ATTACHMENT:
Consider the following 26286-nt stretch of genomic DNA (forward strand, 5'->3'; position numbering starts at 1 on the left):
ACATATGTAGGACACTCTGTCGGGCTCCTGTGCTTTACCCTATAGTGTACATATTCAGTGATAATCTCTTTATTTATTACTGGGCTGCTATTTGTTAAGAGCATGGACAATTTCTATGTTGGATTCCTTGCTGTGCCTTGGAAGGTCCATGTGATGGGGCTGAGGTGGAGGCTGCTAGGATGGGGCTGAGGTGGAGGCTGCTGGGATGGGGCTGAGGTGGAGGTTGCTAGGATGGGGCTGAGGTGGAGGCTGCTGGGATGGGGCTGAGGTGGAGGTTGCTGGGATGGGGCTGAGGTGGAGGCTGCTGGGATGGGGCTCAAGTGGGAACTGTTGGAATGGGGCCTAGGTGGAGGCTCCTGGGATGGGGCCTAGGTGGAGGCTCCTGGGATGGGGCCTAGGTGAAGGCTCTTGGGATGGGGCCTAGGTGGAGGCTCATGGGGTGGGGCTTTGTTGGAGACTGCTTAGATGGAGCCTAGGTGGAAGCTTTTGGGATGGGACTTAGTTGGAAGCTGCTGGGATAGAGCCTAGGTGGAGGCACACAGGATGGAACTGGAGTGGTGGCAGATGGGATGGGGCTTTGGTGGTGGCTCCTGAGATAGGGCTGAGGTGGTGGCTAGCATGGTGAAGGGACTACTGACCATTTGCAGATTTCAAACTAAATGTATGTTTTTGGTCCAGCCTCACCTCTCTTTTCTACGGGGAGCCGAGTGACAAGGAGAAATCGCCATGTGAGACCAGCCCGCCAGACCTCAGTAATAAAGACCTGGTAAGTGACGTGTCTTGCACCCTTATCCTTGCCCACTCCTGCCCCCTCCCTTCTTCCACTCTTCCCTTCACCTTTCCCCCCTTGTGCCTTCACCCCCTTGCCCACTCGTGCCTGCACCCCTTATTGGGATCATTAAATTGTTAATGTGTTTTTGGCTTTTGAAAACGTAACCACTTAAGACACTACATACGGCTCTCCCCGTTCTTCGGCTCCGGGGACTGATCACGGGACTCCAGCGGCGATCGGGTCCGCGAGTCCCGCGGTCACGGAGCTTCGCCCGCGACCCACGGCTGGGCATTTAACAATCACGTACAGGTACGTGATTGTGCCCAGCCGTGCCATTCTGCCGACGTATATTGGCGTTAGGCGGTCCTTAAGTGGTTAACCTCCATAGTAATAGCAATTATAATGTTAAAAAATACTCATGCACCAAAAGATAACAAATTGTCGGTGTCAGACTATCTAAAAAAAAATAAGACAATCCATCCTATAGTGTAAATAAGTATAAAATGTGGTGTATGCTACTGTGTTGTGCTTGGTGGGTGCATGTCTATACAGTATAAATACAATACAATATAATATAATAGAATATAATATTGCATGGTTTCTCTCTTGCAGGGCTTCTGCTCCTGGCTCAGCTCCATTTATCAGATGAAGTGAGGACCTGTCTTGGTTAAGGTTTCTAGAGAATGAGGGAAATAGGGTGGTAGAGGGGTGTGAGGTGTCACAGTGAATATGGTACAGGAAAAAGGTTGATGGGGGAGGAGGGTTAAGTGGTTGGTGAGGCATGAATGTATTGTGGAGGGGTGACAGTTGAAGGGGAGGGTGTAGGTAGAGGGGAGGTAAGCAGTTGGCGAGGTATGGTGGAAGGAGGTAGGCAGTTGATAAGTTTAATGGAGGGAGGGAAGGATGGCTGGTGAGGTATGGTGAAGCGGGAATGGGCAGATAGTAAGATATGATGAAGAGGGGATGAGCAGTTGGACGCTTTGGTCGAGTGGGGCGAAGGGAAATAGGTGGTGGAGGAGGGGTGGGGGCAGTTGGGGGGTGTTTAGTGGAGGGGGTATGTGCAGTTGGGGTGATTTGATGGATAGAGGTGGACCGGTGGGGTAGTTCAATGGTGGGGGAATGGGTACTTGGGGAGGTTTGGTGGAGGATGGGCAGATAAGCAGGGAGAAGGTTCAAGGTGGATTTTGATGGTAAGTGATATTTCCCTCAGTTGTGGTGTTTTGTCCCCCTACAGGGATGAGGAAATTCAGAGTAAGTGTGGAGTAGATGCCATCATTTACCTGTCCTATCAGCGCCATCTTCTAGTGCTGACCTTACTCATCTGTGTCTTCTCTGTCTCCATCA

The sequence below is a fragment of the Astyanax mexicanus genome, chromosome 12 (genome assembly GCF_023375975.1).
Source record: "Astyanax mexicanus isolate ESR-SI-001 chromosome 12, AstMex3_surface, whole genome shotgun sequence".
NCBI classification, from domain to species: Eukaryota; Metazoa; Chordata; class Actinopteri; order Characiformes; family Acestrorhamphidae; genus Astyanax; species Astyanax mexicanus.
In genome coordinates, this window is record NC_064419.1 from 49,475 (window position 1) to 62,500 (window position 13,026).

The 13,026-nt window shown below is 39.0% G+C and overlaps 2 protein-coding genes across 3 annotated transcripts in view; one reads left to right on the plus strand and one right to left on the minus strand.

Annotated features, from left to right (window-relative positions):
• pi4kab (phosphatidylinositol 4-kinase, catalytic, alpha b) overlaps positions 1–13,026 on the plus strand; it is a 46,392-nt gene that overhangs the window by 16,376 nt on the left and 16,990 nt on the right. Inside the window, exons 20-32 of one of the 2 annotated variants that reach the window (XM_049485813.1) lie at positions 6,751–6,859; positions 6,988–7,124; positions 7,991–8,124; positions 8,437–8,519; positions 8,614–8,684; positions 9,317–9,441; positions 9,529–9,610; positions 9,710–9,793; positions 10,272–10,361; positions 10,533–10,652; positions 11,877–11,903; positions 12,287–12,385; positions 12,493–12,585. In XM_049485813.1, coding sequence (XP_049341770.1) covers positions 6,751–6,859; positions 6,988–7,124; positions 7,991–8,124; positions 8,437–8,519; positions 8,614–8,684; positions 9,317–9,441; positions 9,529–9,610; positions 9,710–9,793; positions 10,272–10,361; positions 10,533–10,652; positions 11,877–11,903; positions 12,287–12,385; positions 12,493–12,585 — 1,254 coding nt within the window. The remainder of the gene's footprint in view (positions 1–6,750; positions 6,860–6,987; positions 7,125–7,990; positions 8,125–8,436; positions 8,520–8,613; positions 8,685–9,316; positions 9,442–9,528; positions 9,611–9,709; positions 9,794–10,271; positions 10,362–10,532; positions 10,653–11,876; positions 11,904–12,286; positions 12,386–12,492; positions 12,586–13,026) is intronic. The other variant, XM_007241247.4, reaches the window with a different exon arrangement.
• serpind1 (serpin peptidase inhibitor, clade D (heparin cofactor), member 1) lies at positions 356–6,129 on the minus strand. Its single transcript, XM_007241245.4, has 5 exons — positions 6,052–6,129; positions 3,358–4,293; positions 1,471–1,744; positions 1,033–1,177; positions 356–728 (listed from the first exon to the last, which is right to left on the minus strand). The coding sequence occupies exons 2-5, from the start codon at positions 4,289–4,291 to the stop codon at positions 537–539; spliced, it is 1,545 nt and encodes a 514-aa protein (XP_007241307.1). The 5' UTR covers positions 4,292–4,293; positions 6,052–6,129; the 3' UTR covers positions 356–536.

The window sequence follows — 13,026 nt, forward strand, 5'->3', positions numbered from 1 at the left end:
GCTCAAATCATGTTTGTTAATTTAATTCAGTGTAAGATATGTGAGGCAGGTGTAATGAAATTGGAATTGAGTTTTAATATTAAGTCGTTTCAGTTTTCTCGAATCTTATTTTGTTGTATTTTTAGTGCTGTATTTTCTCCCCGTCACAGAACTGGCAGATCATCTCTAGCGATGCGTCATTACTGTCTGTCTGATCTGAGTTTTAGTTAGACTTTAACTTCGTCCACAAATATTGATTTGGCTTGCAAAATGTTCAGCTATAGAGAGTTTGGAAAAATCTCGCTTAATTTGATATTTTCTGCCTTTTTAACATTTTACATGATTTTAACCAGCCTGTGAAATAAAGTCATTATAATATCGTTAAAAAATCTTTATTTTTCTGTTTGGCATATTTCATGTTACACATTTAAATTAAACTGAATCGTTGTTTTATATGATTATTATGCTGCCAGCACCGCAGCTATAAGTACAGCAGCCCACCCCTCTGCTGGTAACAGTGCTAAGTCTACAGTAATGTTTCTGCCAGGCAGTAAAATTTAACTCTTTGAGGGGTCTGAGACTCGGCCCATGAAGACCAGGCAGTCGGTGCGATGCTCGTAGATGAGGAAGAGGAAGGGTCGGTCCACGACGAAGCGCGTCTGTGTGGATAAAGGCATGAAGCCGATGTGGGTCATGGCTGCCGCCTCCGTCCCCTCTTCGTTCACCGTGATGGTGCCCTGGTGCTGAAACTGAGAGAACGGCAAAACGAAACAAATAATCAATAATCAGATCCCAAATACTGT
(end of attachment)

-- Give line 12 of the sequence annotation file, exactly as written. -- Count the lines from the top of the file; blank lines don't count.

GCTCAAATCATGTTTGTTAATTTAATTCAGTGTAAGATATGTGAGGCAGGTGTAATGAAATTGGAATTGAGTTTTAATATTAAGTCGTTTCAGTTTTCTCGAATCTTATTTTGTTGTATTTTTAGTGCTGTATTTTCTCCCCGTCACAGAACTGGCAGATCATCTCTAGCGATGCGTCATTACTGTCTGTCTGATCTGAGTTTTAGTTAGACTTTAACTTCGTCCACAAATATTGATTTGGCTTGCAAAATGTTCAGCTATAGAGAGTTTGGAAAAATCTCGCTTAATTTGATATTTTCTGCCTTTTTAACATTTTACATGATTTTAACCAGCCTGTGAAATAAAGTCATTATAATATCGTTAAAAAATCTTTATTTTTCTGTTTGGCATATTTCATGTTACACATTTAAATTAAACTGAATCGTTGTTTTATATGATTATTATGCTGCCAGCACCGCAGCTATAAGTACAGCAGCCCACCCCTCTGCTGGTAACAGTGCTAAGTCTACAGTAATGTTTCTGCCAGGCAGTAAAATTTAACTCTTTGAGGGGTCTGAGACTCGGCCCATGAAGACCAGGCAGTCGGTGCGATGCTCGTAGATGAGGAAGAGGAAGGGTCGGTCCACGACGAAGCGCGTCTGTGTGGATAAAGGCATGAAGCCGATGTGGGTCATGGCTGCCGCCTCCGTCCCCTCTTCGTTCACCGTGATGGTGCCCTGGTGCTGAAACTGAGAGAACGGCAAAACGAAACAAATAATCAATAATCAGATCCCAAATACTGT